Tom Ricketts addresses father's emails, Addison

February 18th, 2019

MESA, Ariz. -- Cubs chairman Tom Ricketts addressed the team on Monday morning as he does every spring, but this year, he needed to discuss more than just the baseball season ahead. Off-the-field issues have dominated the focus recently for Chicago, creating distractions from the upbeat feelings typically associated with the start of camp.
Ricketts wanted to talk to the players, coaches and staff about the recently leaked e-mails containing racist and Islamophobic rhetoric from his father, Joe Ricketts, whose fortune paved the way to purchase the Cubs a decade ago. Then, the team's chairman met with reporters for more than a half-hour, touching on 's 40-game suspension, the recent partnership with Sinclair Broadcast Group for the launch of Marquee Sports Network next year and the payroll situation, among many other topics.
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"Obviously," Ricketts said, "this is a different kind of gathering than we've had the past few years."
Prior to taking any questions, Ricketts started his news conference with an opening statement about his gathering with the team. There was the usual talk of expectations for the year ahead -- winning the World Series being the goal -- but Ricketts also condemned the language used by his father. As Cubs president of baseball operations Theo Epstein emphasized last week, Ricketts said the team's actions will mean more than any words uttered into a microphone.
Quote highlights from Ricketts' press conference
Earlier on Monday morning, the Cubs and the Chicago office of the Council on American-Islamic Relations released a joint statement about taking steps to combat Islamophobia, bigotry and racism. The press release detailed proposed plans to have notable Muslims participate in Cubs and Wrigley Field traditions, combined with having the team support anti-hate PSAs, scholarships and more, which will be discussed further in the coming weeks.
"Those aren't the values that my family was raised with," Ricketts said of the contents of the e-mails. "And I have to be honest, I was surprised to see the e-mails. Our family was never raised that way. I've never heard my father say anything that was even remotely racist. It just isn't our family values."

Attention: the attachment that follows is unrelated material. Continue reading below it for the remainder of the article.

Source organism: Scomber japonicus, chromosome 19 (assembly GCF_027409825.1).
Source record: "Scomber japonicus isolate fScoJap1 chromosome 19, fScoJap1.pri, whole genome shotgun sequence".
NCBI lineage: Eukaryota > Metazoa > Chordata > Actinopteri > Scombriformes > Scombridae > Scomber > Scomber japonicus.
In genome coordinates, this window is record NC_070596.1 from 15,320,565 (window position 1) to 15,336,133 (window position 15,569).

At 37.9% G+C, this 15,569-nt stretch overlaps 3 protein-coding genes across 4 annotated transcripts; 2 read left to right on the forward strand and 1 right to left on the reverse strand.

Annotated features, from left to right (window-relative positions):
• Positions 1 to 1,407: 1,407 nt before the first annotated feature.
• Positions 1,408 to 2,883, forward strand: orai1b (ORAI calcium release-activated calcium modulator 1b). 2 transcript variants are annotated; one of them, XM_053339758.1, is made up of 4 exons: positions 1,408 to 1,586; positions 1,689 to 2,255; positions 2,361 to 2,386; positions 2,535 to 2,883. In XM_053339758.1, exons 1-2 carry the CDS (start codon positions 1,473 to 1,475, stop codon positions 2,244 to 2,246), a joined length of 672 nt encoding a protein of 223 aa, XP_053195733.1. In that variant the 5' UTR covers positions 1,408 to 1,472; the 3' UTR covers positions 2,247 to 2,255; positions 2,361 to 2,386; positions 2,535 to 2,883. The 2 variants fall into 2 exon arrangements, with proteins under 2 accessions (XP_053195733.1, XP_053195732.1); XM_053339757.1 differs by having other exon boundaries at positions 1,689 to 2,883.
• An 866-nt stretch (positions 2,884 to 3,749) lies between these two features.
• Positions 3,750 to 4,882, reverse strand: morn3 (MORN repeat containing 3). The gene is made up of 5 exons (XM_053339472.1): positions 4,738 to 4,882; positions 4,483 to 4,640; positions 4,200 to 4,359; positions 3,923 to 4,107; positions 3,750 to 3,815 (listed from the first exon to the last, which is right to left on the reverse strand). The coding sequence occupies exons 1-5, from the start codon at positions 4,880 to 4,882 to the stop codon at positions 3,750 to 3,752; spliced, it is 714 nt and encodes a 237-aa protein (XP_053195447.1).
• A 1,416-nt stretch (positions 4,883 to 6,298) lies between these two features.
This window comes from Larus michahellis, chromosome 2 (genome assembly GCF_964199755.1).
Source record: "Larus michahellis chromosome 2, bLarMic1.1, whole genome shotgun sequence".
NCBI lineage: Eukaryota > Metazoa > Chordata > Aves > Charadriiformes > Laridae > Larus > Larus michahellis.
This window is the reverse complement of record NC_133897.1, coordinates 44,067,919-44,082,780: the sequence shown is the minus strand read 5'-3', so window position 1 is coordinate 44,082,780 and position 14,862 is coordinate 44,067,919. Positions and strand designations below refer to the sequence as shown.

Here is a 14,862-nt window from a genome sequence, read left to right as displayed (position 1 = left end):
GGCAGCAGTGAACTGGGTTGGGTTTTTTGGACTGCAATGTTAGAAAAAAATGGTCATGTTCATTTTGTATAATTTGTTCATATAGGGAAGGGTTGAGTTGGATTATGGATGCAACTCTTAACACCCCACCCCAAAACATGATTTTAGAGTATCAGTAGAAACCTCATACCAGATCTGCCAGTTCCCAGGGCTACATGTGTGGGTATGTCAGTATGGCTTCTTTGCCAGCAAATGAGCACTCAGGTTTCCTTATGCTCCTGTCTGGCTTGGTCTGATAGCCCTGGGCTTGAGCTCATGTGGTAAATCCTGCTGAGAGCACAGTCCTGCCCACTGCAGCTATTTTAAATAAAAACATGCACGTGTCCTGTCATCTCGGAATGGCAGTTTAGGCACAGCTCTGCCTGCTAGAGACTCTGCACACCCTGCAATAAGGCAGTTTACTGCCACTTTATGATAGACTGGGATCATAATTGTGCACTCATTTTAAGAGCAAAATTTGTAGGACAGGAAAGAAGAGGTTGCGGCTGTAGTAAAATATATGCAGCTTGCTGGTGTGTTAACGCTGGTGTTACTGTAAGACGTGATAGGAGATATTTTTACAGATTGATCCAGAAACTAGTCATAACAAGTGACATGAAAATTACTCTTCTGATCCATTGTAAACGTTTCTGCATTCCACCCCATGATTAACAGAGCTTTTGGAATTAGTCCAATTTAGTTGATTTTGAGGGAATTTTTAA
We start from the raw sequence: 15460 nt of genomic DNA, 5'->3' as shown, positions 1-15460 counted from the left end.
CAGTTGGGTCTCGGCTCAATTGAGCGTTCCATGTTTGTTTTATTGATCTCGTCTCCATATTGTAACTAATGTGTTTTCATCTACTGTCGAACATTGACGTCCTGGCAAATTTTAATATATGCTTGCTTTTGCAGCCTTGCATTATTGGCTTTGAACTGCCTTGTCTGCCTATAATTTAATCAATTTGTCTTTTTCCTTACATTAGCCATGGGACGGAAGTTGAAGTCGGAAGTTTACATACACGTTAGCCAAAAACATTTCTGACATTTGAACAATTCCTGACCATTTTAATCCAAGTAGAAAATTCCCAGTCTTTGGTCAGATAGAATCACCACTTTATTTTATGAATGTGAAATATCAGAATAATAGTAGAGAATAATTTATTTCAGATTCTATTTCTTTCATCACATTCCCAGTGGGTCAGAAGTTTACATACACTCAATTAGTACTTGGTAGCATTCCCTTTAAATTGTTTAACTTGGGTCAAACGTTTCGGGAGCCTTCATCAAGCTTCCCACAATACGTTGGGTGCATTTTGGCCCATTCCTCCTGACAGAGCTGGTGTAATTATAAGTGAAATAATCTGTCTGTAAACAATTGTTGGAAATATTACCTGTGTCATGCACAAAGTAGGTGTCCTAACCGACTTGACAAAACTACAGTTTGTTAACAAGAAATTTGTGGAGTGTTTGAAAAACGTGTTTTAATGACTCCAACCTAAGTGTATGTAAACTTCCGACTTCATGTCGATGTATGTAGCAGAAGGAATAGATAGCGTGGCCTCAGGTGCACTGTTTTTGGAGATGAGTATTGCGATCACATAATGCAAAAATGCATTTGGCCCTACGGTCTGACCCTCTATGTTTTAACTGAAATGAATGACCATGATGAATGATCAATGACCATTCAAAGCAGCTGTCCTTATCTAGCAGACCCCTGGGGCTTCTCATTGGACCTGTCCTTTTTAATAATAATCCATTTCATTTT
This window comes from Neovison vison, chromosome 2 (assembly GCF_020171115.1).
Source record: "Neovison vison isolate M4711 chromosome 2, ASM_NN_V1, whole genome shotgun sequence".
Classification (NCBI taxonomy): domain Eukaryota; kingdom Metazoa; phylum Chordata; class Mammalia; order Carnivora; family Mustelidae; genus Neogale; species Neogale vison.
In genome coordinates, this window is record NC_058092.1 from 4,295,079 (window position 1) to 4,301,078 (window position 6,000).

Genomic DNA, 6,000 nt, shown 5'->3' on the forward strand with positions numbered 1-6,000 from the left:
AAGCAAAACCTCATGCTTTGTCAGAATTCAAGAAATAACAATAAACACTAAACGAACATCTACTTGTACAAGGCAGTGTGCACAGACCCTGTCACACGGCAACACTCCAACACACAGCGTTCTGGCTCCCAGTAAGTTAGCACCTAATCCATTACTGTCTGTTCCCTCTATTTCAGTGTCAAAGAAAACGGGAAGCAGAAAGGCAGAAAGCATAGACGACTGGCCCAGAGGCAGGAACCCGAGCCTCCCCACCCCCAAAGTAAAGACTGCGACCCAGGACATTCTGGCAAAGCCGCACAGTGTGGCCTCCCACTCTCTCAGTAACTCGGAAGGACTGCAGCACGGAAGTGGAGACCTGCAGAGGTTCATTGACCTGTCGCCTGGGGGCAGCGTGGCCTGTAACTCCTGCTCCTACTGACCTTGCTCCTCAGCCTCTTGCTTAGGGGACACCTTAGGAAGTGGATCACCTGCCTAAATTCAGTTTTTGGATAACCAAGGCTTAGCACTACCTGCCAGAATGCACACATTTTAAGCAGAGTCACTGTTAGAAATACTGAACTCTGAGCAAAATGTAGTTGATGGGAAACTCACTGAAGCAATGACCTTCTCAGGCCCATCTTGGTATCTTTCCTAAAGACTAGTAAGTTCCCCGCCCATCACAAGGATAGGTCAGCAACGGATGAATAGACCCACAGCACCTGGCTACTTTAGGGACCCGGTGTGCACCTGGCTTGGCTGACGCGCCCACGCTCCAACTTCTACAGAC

Ricketts emphasized that his father is not involved with the Cubs' decision-making and does not benefit from the team's revenues in any way.
"Not the ballpark. Not the hotel. Nothing," Ricketts said.
On Friday, Russell held a near 20-minute news conference to answer questions about his suspension for violating MLB's Domestic Abuse Policy, as well as his ongoing treatment plan. Given the nature of the situation, and the fact that Russell can be a full participant in Spring Training, many of the shortstop's teammates have fielded questions on the issue since arriving to camp.
Ricketts said Melisa Reidy, Russell's ex-wife, has been consulted throughout the past several months, as the Cubs have navigated their way through the decisions surrounding the shortstop.
"[We] came to the conclusion that the better path forward was to support Addison," Ricketts said, "and give him a chance as a Cub to get this behind him and become a better person, and see if he can't live up to that. And he's taken up the challenge."
Ricketts' hope was to have the focus -- while understandably centered on all these issues at the moment -- will turn back to the product on the baseball field.
"Things aren't always going to go well every single year or every single month," Ricketts said. "It just feels like there's a few more distractions than normal this year. But hopefully by addressing it as best we can and finding the positive, things we can do to move forward, we can get everyone focused on baseball again."